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Unformatted text preview: Integrative Biology 200A "PRINCIPLES OF PHYLOGENETICS" University of California, Berkeley February 19, 2008. MOLECULAR DATA IN SYSTEMATICS I. Techniques - kinds of data -- intrinsically distance-based data: -- immunology (cross reaction of antibodies) -- DNA - DNA hybridization -- AFLPs - RAPDs -DNA fingerprinting -- microsatellites -- character-based data: -- allozymes -- restriction enzyme sites -- sequencing methods -- direct -- cloning -- PCR -- genomic data (gene arrangement) Spring 2008 B.D. Mishler II. Special features of molecular data -- purported advantages: -- closer to (or equal to) the genetic information. -- huge numbers of potential characters, especially useful in organisms with simple morphology. -- ability to homologize across very broad groups. -- independence from morphological characters which are perhaps more subject to adaptive convergence. -- ability to model or weight, because of relatively simple models of change. -- $$$. -- purported weaknesses: -- simplicity of characters (i.e., no ontogeny, few possible character states) leading to special problems with homoplasy. -- sampling problems. -- fossil taxa generally can't be included. -- highly conserved regions, used to reconstruct deep branching points, are perhaps more subject to adaptive convergence. -- $$$.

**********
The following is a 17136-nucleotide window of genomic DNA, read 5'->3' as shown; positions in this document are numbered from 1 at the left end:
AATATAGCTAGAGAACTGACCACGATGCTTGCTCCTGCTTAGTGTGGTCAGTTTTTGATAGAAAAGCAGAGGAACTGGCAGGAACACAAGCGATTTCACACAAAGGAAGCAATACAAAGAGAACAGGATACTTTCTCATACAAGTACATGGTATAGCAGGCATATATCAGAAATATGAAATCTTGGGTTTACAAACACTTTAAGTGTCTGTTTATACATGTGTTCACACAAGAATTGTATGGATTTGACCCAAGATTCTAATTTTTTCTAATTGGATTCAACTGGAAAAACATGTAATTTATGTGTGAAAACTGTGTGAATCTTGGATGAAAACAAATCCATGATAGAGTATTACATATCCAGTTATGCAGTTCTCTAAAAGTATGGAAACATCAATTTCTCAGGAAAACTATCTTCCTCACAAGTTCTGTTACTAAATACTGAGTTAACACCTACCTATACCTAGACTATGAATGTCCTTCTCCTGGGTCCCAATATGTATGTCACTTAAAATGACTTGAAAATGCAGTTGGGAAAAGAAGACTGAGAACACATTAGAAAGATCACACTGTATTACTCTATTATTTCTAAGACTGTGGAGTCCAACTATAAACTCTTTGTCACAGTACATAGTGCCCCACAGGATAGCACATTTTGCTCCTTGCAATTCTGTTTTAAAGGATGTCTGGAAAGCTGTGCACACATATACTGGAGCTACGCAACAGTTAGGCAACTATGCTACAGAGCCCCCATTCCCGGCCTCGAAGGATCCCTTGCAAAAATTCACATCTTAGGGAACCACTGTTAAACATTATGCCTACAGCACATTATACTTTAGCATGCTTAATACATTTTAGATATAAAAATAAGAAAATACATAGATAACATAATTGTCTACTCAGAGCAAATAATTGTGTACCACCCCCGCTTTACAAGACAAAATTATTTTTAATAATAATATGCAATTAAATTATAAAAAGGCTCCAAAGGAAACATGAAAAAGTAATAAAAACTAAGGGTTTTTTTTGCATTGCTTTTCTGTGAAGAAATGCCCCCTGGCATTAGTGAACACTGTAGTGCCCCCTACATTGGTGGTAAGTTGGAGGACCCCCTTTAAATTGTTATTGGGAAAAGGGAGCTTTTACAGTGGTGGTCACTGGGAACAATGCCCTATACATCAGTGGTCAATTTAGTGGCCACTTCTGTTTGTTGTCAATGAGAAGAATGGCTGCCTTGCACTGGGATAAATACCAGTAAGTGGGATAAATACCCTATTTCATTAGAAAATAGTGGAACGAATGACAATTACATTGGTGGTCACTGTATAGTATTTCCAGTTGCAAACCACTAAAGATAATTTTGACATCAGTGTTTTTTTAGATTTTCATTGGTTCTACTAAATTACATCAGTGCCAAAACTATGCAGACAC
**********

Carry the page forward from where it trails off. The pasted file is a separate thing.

Properties of a good marker, as compared between molecules (i.e., DNA sequence data) and morphology.